As I’m describing it, I don’t know why I liked it so much though. Perhaps it’s because we all agreed to like it, to meet there a lot. Perhaps you had to be there, in Bandra, at that point in time. Perhaps it’s because we felt young and beautiful and limitless. If you put me in a similar bar now, with your finance types and Bollywood types and a revolving door of ‘dudebros’ from all over the world, I would roll my eyes at you, even though I don’t need people to buy me drinks any more, even though maybe now I am the right age for a Zenzi, less anxious, less self-loathing.
“Do you miss Bombay at all?” someone asked me at a house party recently, and I said, “Yes” and then I said, “No, what I miss is Bombay in 2007.” And she nodded like she understood, and maybe she did, maybe she also has a place, a Bangalore circa 2011, a Pune in 1998. We’re homesick for that time, for the lives we had then.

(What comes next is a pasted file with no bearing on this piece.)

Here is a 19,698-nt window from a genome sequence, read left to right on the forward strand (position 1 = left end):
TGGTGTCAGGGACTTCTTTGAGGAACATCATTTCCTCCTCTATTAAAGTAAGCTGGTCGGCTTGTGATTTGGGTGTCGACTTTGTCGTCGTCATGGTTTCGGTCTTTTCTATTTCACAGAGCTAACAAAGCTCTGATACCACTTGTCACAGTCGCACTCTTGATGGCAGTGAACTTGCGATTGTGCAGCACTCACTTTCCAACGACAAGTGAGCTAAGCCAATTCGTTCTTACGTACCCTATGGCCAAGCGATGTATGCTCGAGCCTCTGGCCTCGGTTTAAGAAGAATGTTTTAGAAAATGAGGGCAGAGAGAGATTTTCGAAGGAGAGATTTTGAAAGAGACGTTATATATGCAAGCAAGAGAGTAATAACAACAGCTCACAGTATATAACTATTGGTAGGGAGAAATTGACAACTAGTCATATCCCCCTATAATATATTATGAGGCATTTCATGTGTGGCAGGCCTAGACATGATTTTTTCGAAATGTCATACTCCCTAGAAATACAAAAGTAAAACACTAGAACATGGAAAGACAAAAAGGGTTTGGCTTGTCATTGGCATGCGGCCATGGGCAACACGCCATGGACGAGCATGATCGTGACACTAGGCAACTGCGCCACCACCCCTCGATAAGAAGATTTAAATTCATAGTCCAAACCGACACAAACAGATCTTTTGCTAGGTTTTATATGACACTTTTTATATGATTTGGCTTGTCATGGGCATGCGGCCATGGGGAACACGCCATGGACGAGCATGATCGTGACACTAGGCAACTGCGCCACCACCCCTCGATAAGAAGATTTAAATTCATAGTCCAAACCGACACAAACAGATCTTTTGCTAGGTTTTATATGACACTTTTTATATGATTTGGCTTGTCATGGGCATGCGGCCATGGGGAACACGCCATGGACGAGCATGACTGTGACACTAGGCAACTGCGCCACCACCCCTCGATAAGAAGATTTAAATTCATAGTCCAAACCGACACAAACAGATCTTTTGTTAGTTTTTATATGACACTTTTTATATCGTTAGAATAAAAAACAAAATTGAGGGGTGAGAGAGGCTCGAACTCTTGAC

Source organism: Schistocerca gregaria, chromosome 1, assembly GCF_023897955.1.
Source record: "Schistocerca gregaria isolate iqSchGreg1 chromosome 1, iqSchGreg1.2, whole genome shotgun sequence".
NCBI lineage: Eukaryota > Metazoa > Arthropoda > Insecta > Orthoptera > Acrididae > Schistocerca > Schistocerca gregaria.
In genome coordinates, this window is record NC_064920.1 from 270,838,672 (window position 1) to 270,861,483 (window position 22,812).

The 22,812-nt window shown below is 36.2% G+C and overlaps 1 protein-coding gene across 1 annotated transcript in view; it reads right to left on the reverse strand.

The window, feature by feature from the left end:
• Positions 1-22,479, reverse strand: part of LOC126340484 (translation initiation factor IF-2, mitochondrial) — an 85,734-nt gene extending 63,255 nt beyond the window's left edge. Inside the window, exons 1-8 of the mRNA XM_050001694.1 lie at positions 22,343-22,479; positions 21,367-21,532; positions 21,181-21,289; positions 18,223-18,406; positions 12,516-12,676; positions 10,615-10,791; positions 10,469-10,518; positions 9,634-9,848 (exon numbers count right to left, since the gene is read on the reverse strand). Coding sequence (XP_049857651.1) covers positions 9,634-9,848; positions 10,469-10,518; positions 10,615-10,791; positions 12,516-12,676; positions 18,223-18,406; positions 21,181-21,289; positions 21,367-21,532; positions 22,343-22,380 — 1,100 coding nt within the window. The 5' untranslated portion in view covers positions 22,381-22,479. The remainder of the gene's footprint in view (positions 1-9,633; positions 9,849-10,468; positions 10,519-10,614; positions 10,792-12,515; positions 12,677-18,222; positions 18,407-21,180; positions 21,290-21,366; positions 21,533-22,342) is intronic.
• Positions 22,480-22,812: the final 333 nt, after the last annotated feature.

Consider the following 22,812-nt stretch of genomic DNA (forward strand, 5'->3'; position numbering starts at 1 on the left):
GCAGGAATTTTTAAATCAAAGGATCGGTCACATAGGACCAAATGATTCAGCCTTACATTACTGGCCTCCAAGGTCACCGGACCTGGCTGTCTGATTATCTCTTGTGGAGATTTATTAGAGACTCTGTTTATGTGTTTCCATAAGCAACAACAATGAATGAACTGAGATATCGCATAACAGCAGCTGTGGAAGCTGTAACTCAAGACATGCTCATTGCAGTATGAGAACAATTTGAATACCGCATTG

I had a Delhi Zenzi also, it was called TC. I went every week and everyone knew each other. They had cheap drinks and rock music like Toto’s, but the crowd was a good mix of half young-and-lovely and half ageing hippies. We felt safe at TC. Unlike Zenzi, TC never shut down — it splintered at one point, a difference of opinion between landlord and owner, and the original location is just a six-minute walk from my house, but it is TC and it isn’t. For one thing, the bar has moved up from the basement to the first floor. You wouldn’t think this makes a difference, but it does — the room is larger, the tables scattered. For another, even though I still smoke cigarettes from time to time, I’m older and I can no longer sit in a bar that allows indoor smoking. The air is always deep and foggy, my hair and clothes stink after an evening, the music is too loud, and I am old, old, old, and there’s no getting around that fact.